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Health Equity SIG - The Biology of Shame and Thriving
Tuesday, February 05, 2019, 5:30 PM - 7:00 PM CDT
Category: SIGS

5:30-5:45  Introduction to Topic
5:45-6:30  Presentation
6:30-7:00  Closing Remarks/Q&A

Course Description: 

In order to talk about race or culture, we must first have a good understanding of ourselves and our own past. With trauma-informed strategies, Tyler lays the foundation for better insight into our own personal experiences, better equipping us to talk and interact with others.

This presentation weaves psychological research, theory and neuroscience with Tyler’s experiences of developmental trauma from childhood to adulthood. Joining trauma-informed theory with real-life examples, Tyler’s work will take you beyond the diagnosis and into the human experience. His work gives practical application to the research. Attendees will leave with a deeper understanding of the power connection has in our lives and how trauma can impact our ability to do it.


Speaker Bio: Tyler Reitzner is a husband, a father and an impassioned advocate for everyone’s right to thrive. In long-term recovery from Developmental Trauma, that includes PTSD and substance use disorder, Tyler has put his experience in branding and networking to use in the field of behavioral health. His professional life, his recovery and his lived experience have given him a deep understanding of the influence adverse childhood experiences (ACEs) have on our abilities to work, to grow, and to have authentic relationships throughout life. He provides training and consulting services to help other professionals apply trauma-informed insights to the work they do. Tyler is the Principal Consultant of Thriver Institute, former Executive Director of MN Trauma Project, an ACE Interface trained Presenter and a trainer of CAST through the Mitchell Hamline School of Law Cohort. Tyler and his wife Bethany are happy parents to two.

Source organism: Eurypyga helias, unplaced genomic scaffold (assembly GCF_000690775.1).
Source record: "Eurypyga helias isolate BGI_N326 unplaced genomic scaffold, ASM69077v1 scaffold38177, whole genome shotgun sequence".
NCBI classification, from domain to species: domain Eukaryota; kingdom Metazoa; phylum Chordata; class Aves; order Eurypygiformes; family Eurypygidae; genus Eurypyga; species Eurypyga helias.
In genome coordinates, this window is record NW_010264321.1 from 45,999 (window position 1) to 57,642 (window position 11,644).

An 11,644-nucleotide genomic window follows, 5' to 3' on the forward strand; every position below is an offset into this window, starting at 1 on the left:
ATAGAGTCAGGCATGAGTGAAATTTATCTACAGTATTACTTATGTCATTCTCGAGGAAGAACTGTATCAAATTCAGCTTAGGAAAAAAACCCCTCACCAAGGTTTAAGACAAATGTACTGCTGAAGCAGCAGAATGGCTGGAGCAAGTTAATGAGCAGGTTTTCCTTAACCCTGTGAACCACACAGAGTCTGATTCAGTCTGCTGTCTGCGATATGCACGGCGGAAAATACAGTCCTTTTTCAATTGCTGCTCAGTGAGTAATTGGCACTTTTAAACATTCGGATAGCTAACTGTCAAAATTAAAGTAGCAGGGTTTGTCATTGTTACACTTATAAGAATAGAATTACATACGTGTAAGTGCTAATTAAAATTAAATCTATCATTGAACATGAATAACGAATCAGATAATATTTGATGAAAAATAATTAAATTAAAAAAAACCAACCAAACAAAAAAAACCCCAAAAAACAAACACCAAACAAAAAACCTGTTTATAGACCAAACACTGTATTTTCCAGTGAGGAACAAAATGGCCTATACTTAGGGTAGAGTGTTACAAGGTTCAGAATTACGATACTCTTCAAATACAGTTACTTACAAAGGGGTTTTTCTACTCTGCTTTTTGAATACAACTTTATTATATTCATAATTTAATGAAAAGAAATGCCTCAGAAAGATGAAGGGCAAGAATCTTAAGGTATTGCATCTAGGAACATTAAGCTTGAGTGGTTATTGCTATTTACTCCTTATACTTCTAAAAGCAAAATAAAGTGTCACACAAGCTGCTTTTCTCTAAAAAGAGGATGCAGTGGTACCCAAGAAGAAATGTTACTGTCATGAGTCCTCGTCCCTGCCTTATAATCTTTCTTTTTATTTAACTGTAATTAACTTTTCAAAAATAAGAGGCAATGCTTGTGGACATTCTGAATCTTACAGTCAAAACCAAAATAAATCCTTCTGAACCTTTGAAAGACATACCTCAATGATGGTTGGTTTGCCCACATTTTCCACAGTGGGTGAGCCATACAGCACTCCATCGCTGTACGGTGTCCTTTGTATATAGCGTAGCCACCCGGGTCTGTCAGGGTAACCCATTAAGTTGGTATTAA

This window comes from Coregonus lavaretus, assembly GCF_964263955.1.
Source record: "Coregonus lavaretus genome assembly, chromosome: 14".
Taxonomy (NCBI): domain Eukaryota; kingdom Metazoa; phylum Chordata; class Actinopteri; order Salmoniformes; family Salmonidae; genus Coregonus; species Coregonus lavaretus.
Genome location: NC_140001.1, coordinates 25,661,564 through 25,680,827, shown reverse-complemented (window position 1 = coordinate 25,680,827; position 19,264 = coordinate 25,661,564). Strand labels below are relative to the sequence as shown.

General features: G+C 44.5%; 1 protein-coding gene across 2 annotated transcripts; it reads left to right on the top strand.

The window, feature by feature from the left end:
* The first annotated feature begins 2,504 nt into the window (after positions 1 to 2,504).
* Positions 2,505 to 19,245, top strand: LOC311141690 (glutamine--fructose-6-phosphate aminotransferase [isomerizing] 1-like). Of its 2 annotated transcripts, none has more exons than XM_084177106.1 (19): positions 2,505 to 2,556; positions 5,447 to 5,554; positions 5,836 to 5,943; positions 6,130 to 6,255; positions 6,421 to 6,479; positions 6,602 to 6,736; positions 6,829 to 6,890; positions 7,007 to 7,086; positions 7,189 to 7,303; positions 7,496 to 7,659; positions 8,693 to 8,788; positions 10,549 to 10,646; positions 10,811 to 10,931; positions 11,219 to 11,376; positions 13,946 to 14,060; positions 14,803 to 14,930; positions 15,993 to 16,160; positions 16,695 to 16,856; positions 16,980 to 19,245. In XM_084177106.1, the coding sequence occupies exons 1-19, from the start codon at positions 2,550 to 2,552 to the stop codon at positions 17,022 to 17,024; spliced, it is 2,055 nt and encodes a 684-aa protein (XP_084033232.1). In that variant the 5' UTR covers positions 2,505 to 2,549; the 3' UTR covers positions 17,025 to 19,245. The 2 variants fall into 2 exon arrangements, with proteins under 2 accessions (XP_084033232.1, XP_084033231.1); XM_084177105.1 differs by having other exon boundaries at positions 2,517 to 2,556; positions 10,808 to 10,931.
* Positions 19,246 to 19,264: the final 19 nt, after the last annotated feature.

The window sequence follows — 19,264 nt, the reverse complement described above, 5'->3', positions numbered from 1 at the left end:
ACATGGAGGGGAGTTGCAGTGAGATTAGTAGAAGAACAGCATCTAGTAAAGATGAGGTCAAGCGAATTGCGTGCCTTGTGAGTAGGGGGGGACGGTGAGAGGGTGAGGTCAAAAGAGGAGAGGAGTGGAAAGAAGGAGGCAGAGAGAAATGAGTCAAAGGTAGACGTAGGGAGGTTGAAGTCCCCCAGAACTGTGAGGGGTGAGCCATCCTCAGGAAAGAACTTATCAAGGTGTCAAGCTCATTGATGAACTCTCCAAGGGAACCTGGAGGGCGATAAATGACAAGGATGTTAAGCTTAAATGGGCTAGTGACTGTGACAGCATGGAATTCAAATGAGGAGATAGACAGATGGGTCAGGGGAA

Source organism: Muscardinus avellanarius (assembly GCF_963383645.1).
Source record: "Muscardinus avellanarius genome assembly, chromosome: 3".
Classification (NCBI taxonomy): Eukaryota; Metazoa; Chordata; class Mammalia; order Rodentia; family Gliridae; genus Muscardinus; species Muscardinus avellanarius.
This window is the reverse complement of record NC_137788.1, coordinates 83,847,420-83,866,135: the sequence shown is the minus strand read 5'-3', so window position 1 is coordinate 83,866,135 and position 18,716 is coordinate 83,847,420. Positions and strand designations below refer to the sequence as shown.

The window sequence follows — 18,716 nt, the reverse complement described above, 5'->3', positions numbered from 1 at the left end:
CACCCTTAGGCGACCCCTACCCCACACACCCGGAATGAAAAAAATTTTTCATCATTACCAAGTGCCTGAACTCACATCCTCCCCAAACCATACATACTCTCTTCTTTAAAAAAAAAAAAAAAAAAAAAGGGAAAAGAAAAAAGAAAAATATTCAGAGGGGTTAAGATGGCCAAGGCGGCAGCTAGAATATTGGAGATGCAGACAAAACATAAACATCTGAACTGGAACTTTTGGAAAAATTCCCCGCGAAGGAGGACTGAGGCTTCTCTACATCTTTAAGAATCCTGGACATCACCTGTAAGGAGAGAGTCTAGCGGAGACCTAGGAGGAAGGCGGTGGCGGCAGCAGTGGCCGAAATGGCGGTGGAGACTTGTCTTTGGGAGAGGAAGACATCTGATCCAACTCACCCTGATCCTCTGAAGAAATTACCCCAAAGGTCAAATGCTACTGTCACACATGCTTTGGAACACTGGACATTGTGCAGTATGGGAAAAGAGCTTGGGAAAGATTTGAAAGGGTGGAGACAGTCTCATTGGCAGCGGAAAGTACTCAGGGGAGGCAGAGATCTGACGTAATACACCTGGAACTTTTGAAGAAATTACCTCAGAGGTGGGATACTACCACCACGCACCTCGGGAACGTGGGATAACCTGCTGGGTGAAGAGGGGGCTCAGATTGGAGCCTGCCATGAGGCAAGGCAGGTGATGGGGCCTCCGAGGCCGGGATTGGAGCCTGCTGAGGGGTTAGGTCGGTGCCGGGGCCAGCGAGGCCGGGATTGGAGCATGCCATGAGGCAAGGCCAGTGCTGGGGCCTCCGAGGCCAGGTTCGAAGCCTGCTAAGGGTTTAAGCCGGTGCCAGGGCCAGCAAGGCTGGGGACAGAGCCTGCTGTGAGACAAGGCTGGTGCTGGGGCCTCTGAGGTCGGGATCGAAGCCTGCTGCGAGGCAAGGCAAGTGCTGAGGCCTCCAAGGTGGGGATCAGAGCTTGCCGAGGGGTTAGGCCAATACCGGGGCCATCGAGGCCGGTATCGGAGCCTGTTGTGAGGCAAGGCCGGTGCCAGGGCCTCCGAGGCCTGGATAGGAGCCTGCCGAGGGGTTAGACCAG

Learning Objectives:The foundation of quality patient centered care is a strong therapeutic alliance, understanding of patients’ personal stories, and how these experiences impact care and our ability to establish therapeutic alliance.

1)   Describe how developmental trauma impacts occupations in childhood through adulthood
2)   Identify 1-2 methods OT Practioners can build meaningful connections with patients (all cultures and conditions)
3)   Identify 1-2 ways trauma within ourselves/Practioners can impact connects with patients (any culture)


Target Audience: OTR, OTA, OTS.

Course Level:  Introductory

Event Location: Washington Technology Magnet School (Center for Equity and Culture),
                            1495 Rice Street, St. Paul MN 55417


Continuing Education Credits:  1.5 CEU

 This course fulfills the AOTA Classification Code for Continuing Education Activities: Category 1: Domain of OT

 Fee: MOTA members free    $20.00 non-MOTA members
 Health Equity SIG - The Biology of Shame and Thriving





Contact: Kimberly Anderson [email protected]